usdp_brandboost

Design

Your Brand Needs A Boost: Part 1

Attempts to reposition a company (aka brand redesigns) are famously—and ridiculously—expensive.  

Take Gap for example. In 2010, they launched a new logo. Within six days they pulled it and reverted back to the original logo. This poorly received blunder cost them an estimated $100 million. Most of us don’t have $100 million to spend on one single project.

We think radical rebranding is costly and unnecessary.

Our philosophy is that an evolution of your brand is much more useful and cost-effective. What most companies need is a boost—not a budget buster. To make brands healthier, we take your hard work and evolve, reposition, and elevate your brand to help you remain relevant and differentiated in an ever-changing marketplace. We call this a Brand Boost.

Definition of Brand Boost

How healthy is your brand?

With so much digital noise, it’s easy for companies and products to unknowingly camouflage themselves among the sea of options vying for customers’ attention.

A healthy brand:

  • Has a unified message
  • Has a clear voice
  • Uses one logo across all mediums
  • Enforces uniformity
  • Is nimble and adjusts to shifts in its audience

These are the core criteria we use to gauge brand health—and whether a brand needs a boost. Nearly every Brand Boost begins as a website redesign project. Over the years we’ve discovered that brands tend to evolve as we go through the redesign process. We uncover nuances, insights emerge, and it becomes clear that aspects of the brand need to change to meet company goals and shifting consumer behavior.  So we make recommendations to address deficiencies and implement them with you as we re-launch the website.

 

Here are 5 essentials to becoming a healthy brand.

1.  Unify your key messages.

Throughout all touch-points (social, digital, print, paid media) your message must be precise, memorable, and advantageous for your customers. Through a strategy called Message Based Design, we help our clients create a story about their brands that customers want to connect with.

Gorilla Glue website

Gorilla Glue has a strong key message. You know exactly what they do, the products they offer, and how they can help. Does your message need a boost?

2.  Establish a brand voice.

What is your voice? It can be funny, playful, professional or even crude, but you must decide on it, own it, and spread it across all channels. A distinguishable voice strengthens your position. If you don’t know your brand voice, it’s time to figure it out. If words aren’t your thing, consider hiring an experienced copywriter to help.

Kandoo’s brand voice capitalizes on “potty humor” and it works great for potty training products. Does your brand voice need a boost?

3.  Use one logo across all mediums.

Your brand logo should be designed to work across social media, websites, ads, and print—without reworking or resizing it. If you’ve gone through a rebrand but alternate versions (old color, logo, tagline, etc.) are still floating around, it’s time to eliminate them.

Rumpke had multiple logos for different services offered. This confused their customers. Do your logo standards need a boost?

4.  Have a brand style guide—and enforce it.

Do you have a brand “bible”? This is the single source for vendors and team members to learn about your brand. It defines your logo, fonts, colors, photography and video style, tone, and voice. A great brand is similar to a great character in a film. When fully developed, you’re able to like them and root for them and know how they would respond in different scenarios. (Or in the business world, buy from them.)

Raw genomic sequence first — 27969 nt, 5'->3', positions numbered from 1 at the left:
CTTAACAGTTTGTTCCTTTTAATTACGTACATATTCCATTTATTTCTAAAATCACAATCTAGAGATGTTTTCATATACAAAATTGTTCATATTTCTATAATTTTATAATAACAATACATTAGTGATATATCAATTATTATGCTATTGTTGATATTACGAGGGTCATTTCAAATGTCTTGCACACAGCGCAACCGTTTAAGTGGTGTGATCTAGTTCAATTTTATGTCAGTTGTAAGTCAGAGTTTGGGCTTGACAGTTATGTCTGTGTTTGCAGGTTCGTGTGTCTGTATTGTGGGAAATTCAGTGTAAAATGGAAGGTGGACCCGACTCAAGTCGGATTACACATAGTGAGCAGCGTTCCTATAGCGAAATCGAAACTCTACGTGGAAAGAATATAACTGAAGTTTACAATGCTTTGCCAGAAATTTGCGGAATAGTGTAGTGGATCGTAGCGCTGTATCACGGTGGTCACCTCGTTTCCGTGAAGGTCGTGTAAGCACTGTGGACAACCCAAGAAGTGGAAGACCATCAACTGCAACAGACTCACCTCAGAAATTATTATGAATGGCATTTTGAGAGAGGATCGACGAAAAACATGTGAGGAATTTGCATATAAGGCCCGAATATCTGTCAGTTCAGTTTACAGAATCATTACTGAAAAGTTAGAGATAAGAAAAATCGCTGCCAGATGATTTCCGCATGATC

Anyone who creates anything for your brand should have a copy of the style guide—and apply it vigilantly. Be a steward of uniformity. The uniformity lets people get to know you and what to expect from you.

Rachel Pauls Food’s style guide contains all the important information that a vendor needs to understand their brand. Do your brand standards need a boost?

5.  Adjust to the shift in your target audience.

Customers phase out and new ones discover you every day. By leveraging analytics, you can find out where to target new consumers. From there you can use digital marketing to reach people in your target market and monitor engagement to see where you can get the best ROI. This approach is the future of commerce and it’s vital to the success of your organization. We use analytics, A/B testing, surveys, and more to decide how to write marketing content and digital ads.

Google has very helpful tools that give you a better understanding of who your visitors are and how you can reach them. Does your marketing analysis and testing need a boost?

The Brand Boost: Before & After

Dozens of companies have experienced a Brand Boost, and are seeing great results. Here is one recent example.

Denham Blythe brand before boost

Denham Blythe before and after images.

Denham Blythe really needed a Brand Boost. They had an outdated website and a tired brand.

 

Denham Blythe brand after boost

Style guidelines

Look at them now! A clear clean message, new engaging website and a brand built for the future. Does your brand need a boost?

Wondering if your brand is healthy?

Let’s talk. We offer a free website assessment to help you determine whether you’re doing just fine–or could use a boost in some aspect of your digital marketing.  

Stay tuned for Part 2: A guide to boosting your brand.

 

 

John Rice Image Alt

By: John Rice

John is an Interactive Designer at USDP.
He makes a really good lasagna.